1 teaspoon Dijon mustard (I used creamy, not coarse ground)
Dash each salt and pepper

Preheat oven to 375° Fahrenheit. Scatter walnuts on baking sheet and pop in oven for 5-10 minutes or until they start to toast. Remove and let cool. Wrap each beat in a square of aluminum foil to cover, and place on a baking sheet. (May also want to cover baking sheet with foil to help with clean up, as beets will leek juice as they cook.) Bake for 1 hour. Remove from oven and let cool for 5-10 minutes. Once cool enough to handle, put on rubber gloves and peel off foil, then rub skins off of each beet with your thumbs, and discard skin. Place peeled beets in a bowl and keep handy for salad.

To make dressing, combine olive oil, balsamic vinegar, sugar, Dijon, salt and pepper in container with a lid and shake until all ingredients are incorporated. Set aside.

In frying pan set on medium-high heat, add shallots, leeks, and olive oil. Sauté and stir until golden brown. Set aside. Add a handful of mixed greens to individual plates (about 2 cups), and top each mound of greens with the cooked shallot mixture, dividing between salads. Chop each roasted beet into bite-sized cubes, and place 3/4 to 1 whole beet on top of each salad. Add toasted walnuts, and a sprinkle of feta cheese. Drizzle with dressing and serve.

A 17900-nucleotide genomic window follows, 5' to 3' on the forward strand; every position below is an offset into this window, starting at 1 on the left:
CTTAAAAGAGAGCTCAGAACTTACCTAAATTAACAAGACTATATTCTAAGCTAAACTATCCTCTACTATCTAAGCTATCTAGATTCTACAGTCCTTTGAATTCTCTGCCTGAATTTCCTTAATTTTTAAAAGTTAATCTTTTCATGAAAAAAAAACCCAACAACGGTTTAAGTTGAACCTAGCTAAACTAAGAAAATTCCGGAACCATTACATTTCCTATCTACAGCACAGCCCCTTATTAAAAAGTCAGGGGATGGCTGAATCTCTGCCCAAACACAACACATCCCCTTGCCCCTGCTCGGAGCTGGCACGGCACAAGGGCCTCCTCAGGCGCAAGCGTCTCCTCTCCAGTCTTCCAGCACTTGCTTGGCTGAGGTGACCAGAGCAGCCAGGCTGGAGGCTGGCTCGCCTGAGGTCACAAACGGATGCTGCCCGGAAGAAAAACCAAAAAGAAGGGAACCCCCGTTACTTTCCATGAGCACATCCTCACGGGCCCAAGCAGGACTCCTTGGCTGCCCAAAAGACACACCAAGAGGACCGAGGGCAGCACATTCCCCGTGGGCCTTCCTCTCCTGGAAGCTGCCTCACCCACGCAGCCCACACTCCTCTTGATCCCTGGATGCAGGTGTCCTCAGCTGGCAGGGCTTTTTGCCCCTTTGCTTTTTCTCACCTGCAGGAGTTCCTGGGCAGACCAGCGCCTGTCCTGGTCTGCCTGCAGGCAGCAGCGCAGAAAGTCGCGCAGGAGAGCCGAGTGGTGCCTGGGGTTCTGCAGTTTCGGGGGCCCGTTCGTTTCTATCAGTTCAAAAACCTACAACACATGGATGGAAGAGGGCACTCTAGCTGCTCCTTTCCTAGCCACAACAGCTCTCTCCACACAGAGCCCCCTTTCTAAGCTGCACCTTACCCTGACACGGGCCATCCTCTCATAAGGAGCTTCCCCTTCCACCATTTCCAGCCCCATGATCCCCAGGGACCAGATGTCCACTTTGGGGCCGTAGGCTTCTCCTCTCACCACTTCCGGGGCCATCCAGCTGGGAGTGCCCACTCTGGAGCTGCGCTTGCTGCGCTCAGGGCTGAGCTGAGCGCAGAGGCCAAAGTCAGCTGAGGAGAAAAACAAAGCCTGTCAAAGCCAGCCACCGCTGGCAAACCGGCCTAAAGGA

*NOTE: You could also try this with blue cheese, but that might be a little too sharp for this salad. I was going to use the blue, but when I pulled my container from the frig, it was bluer—and fuzzier—than I think it was supposed to be. So we went with the feta instead. I’m pretty sure your cheese shouldn’t be fuzzy…